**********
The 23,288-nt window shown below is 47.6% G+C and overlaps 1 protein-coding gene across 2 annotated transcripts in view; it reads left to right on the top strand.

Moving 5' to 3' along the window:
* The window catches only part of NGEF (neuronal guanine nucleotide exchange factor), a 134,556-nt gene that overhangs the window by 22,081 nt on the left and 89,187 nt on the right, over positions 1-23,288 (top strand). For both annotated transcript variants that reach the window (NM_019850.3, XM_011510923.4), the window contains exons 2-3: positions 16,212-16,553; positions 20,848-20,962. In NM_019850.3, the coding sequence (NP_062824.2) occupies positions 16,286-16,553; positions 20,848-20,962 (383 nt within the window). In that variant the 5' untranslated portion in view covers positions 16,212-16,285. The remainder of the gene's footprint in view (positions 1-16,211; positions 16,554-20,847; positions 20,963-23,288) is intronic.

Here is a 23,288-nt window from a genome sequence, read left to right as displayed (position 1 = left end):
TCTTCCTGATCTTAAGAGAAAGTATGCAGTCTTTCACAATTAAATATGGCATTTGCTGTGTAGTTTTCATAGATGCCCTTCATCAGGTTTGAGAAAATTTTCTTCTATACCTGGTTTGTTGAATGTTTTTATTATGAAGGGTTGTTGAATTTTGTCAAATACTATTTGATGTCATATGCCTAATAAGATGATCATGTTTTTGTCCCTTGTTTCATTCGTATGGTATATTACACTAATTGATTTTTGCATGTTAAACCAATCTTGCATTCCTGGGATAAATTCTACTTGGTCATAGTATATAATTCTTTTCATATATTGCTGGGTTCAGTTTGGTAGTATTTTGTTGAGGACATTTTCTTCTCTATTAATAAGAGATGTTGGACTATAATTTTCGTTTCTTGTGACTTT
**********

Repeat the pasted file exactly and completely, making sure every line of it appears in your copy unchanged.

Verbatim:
The 23,288-nt window shown below is 47.6% G+C and overlaps 1 protein-coding gene across 2 annotated transcripts in view; it reads left to right on the top strand.

Moving 5' to 3' along the window:
* The window catches only part of NGEF (neuronal guanine nucleotide exchange factor), a 134,556-nt gene that overhangs the window by 22,081 nt on the left and 89,187 nt on the right, over positions 1-23,288 (top strand). For both annotated transcript variants that reach the window (NM_019850.3, XM_011510923.4), the window contains exons 2-3: positions 16,212-16,553; positions 20,848-20,962. In NM_019850.3, the coding sequence (NP_062824.2) occupies positions 16,286-16,553; positions 20,848-20,962 (383 nt within the window). In that variant the 5' untranslated portion in view covers positions 16,212-16,285. The remainder of the gene's footprint in view (positions 1-16,211; positions 16,554-20,847; positions 20,963-23,288) is intronic.

Here is a 23,288-nt window from a genome sequence, read left to right as displayed (position 1 = left end):
TCTTCCTGATCTTAAGAGAAAGTATGCAGTCTTTCACAATTAAATATGGCATTTGCTGTGTAGTTTTCATAGATGCCCTTCATCAGGTTTGAGAAAATTTTCTTCTATACCTGGTTTGTTGAATGTTTTTATTATGAAGGGTTGTTGAATTTTGTCAAATACTATTTGATGTCATATGCCTAATAAGATGATCATGTTTTTGTCCCTTGTTTCATTCGTATGGTATATTACACTAATTGATTTTTGCATGTTAAACCAATCTTGCATTCCTGGGATAAATTCTACTTGGTCATAGTATATAATTCTTTTCATATATTGCTGGGTTCAGTTTGGTAGTATTTTGTTGAGGACATTTTCTTCTCTATTAATAAGAGATGTTGGACTATAATTTTCGTTTCTTGTGACTTT